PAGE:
Sex & Relationships

Here's the best time to masturbate, according to science.
Cavan Images/Cavan/Getty Images

There's Actually An Ideal Time Of Day To Masturbate, According To Science

The only excuse you need to schedule a little self-love.

by Lindsay E. Mack and Mackenzie Sylvester
Originally Published: 

Whether you're a morning person or a night owl, there's one part of your schedule that might benefit from a little adjustment. Finding the best time to masturbate can make a world of difference in your day. While there’s no strict “best time to masturbate” that works exactly the same for everyone (shocker), learning about the benefits of masturbation during different times of the day can be super useful — hello relaxation, optimized energy levels, and better sleep. But more on all that later. Get ready to add a fun event reminder ever to your calendar or change up your schedule entirely.

The ideal time to masturbate is a bit nuanced “because it has to do with varying factors like personal interest [and] desire, whether you have the privacy [and] time then, and so on,” Carol Queen, Ph.D., sex educator and staff sexologist at Good Vibrations, tells Romper. “This is generally true of any time frame — there are few ‘shoulds’ when it comes to sex, once consent is clear.” But once you’re in the clear with privacy and have a few extra minutes on hand, there are definitely specific benefits to to masturbating in the morning versus at night, for example. And of course, it will vary day to day what time works best for you to get your self-pleasure on.

Benefits Of Masturbating In The Morning

Luis Alvarez/DigitalVision/Getty Images

From a hormonal perspective, mornings may be a particularly good time to experiment sexually. “There are benefits of being sexual in the morning because both men and women have peak testosterone levels upon waking,” certified sex therapist Dr. Shannon Chavez tells Romper. “Testosterone is important for sexual desire because it fuels libido and sexual functioning.” Basically, many people are ready to go, at least hormone-wise, first thing in the morning.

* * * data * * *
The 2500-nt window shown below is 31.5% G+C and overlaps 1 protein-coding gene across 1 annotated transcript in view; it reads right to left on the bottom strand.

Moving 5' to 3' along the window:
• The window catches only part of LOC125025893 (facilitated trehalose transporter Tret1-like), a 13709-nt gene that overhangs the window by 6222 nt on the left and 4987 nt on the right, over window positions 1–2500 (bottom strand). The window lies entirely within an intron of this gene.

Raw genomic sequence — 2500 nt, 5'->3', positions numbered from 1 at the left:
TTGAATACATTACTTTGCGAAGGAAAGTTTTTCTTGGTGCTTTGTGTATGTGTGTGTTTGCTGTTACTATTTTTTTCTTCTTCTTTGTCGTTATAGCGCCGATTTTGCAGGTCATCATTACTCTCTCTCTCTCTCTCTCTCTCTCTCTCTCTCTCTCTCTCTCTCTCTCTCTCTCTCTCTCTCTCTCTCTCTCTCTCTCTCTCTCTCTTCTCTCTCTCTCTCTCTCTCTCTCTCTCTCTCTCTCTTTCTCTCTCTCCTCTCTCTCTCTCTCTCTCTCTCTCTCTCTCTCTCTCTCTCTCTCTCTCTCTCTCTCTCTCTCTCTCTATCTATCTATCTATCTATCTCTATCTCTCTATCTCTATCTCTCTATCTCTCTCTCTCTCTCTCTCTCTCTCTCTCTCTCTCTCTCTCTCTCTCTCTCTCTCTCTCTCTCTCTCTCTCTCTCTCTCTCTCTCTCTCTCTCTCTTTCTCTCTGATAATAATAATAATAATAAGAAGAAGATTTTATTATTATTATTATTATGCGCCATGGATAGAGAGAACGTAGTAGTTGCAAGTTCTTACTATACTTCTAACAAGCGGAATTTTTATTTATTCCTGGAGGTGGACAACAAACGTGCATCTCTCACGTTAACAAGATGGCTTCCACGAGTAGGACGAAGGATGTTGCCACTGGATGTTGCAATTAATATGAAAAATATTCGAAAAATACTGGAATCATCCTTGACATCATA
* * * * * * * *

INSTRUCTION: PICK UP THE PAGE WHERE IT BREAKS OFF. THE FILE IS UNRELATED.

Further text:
In addition, an early morning session of self-love may help set the tone for a happier day overall. “Morning sex can release hormones and feel-good chemicals that you can benefit from throughout the day,” says Chavez. “Orgasms in the morning can help improve math and public speaking abilities, boost your immune system, and release chemicals to boost your mood.” In other words, this just might help your brain get into gear.

Don’t discount the physical benefits of masturbation, either. “Particularly if you tend to feel energized by masturbating, as some do, this can be a wonderful, pleasurable way to start your day,” notes Queen. “Plus, sex is a workout and can get your cardiovascular system revved up for the day,” Chavez adds. A quick solo romp might just be the key to get you out of bed faster — and with a full tank of energy to take on the day.

Benefits Of Masturbating During The Day

If you are absolutely not a morning person, there’s a lot to be said for midday masturbation sessions as well. “For those who have lots of family responsibilities or other levels of busy-ness in the morning and evening, afternoon (if you are at home) can be a great time to take the opportunity for some personal focus — which might very much include taking time to masturbate,” Queen says.